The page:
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“If the province had talked to some of these families and advocates, there could have been a lot more suggested, instead of unilateral changes,” Wilson said Wednesday.
“More alternative programs than just hospitalization are needed,” she said, adding long wait lists for programs and treatment leave youth without hope as drug use becomes entrenched and families end up in crisis.
“There aren’t enough programs, so it ends up being the only solution, to leave them in the psych ward, in an institutional setting,” Wilson said. “And of course, youth rebel because they don’t want to be in a hospital.”
The Mental Health and Addictions Ministry said in a statement the amendments were developed in consultation with various groups including the First Nations Health Council, the First Nations Health Authority and Métis Nation B.C. as well as pediatricians.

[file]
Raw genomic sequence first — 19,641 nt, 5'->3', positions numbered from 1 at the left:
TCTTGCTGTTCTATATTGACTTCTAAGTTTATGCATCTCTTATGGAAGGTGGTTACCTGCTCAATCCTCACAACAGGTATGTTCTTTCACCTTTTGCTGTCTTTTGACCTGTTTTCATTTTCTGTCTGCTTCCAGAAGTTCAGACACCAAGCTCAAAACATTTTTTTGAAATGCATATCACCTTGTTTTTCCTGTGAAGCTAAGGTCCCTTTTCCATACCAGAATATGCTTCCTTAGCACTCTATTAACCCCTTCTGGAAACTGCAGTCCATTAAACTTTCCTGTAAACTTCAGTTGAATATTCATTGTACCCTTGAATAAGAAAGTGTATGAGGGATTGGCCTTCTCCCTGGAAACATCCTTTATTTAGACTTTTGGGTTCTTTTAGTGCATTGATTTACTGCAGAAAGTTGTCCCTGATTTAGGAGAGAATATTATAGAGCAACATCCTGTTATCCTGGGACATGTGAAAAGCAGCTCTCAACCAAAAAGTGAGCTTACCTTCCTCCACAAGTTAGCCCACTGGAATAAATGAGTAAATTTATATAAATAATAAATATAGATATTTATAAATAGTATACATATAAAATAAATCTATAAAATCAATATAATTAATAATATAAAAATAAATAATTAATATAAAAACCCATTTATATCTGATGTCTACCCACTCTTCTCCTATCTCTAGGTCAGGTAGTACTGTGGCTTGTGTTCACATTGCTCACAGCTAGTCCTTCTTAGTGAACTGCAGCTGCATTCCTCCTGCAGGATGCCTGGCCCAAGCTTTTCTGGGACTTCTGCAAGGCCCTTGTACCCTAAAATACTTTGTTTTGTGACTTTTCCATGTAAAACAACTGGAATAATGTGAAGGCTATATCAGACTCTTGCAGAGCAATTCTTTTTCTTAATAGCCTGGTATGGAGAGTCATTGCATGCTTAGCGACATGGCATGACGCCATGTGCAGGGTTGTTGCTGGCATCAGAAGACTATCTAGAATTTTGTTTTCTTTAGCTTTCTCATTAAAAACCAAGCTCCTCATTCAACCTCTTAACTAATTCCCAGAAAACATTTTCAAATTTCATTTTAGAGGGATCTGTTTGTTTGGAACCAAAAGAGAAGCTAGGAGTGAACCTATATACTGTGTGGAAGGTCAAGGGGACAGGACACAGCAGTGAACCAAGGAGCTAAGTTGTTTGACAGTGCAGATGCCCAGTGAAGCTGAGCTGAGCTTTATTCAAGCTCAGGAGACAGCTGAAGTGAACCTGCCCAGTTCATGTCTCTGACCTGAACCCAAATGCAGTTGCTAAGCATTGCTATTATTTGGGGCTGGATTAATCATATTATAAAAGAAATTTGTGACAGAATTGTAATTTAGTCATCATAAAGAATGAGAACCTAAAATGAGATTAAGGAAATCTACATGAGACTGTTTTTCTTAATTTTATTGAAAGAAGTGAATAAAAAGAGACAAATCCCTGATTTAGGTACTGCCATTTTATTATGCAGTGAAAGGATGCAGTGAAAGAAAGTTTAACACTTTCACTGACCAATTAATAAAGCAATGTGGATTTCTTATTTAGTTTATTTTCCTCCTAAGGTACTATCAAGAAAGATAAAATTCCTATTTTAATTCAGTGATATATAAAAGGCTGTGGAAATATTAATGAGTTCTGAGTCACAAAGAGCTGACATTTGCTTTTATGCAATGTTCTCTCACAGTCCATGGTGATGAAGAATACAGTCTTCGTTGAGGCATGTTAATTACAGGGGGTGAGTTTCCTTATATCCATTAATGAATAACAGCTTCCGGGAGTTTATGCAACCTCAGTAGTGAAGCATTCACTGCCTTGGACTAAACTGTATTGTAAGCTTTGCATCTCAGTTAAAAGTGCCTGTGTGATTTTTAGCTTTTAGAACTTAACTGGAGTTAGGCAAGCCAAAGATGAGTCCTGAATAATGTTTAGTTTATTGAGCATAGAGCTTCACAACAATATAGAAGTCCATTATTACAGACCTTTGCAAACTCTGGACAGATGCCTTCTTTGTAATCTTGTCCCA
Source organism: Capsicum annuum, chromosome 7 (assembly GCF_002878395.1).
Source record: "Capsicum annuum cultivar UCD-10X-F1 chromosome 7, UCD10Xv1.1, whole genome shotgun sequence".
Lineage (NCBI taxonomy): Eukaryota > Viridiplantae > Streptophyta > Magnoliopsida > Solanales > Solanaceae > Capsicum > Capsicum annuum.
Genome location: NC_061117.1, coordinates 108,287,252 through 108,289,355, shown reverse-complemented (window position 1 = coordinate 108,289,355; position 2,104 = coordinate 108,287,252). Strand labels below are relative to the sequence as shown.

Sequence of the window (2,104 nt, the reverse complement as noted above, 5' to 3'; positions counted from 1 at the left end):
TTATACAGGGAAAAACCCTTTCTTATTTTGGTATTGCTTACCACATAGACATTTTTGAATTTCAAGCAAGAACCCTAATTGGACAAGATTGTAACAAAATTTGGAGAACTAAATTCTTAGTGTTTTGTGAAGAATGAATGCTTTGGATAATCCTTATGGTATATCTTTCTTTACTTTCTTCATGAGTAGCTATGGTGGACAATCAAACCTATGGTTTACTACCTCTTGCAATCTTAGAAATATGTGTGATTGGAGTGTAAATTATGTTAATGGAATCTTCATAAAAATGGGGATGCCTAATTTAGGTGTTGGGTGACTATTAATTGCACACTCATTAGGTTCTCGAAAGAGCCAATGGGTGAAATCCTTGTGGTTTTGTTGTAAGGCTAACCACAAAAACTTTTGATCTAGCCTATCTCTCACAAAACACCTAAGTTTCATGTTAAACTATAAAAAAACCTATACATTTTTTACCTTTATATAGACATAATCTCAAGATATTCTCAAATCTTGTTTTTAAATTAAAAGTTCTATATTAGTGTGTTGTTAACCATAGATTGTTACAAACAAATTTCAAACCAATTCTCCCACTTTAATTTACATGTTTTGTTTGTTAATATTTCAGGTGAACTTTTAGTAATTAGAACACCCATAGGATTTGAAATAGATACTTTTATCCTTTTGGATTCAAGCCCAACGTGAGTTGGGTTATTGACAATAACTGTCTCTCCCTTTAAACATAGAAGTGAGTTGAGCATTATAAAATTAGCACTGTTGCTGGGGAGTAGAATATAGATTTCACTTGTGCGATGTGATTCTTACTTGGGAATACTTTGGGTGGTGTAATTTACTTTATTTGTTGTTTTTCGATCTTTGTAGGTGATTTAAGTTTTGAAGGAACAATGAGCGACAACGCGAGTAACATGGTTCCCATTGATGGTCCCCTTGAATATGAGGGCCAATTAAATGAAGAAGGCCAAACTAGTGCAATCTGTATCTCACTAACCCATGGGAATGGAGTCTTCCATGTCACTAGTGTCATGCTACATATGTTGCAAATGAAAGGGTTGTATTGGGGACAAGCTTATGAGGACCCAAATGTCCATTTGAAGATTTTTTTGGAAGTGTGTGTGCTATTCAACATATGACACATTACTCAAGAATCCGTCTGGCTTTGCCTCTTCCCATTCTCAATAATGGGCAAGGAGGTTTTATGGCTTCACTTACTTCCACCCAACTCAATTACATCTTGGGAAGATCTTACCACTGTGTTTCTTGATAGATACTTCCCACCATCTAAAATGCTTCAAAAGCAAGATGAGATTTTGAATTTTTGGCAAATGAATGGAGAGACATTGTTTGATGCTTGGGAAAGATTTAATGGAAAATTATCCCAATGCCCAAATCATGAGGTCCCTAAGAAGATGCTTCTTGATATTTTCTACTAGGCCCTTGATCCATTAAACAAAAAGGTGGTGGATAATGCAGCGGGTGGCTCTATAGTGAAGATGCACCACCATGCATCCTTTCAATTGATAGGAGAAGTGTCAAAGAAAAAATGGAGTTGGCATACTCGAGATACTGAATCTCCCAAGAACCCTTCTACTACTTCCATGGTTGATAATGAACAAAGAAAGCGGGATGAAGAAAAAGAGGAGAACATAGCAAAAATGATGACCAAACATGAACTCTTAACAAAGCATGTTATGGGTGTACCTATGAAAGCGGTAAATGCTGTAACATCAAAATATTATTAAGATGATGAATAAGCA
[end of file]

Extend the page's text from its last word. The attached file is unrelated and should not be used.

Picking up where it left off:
Minister Judy Darcy has said the proposed changes could help ensure the immediate safety of young people and provide them with support after they’re discharged.
However, Dr. Keith Ahamad, an addictions specialist at St. Paul’s Hospital in Vancouver, said there aren’t enough treatment beds available for either youth or adults.
Ahamad was among the physicians and public health experts consulted about the proposed legislation but he said their concerns weren’t taken into consideration.
“Everyone was very surprised to see the proposed changes,” Ahamad said, adding youth fearing they could be detained in hospital will no longer trust doctors trying to treat them.
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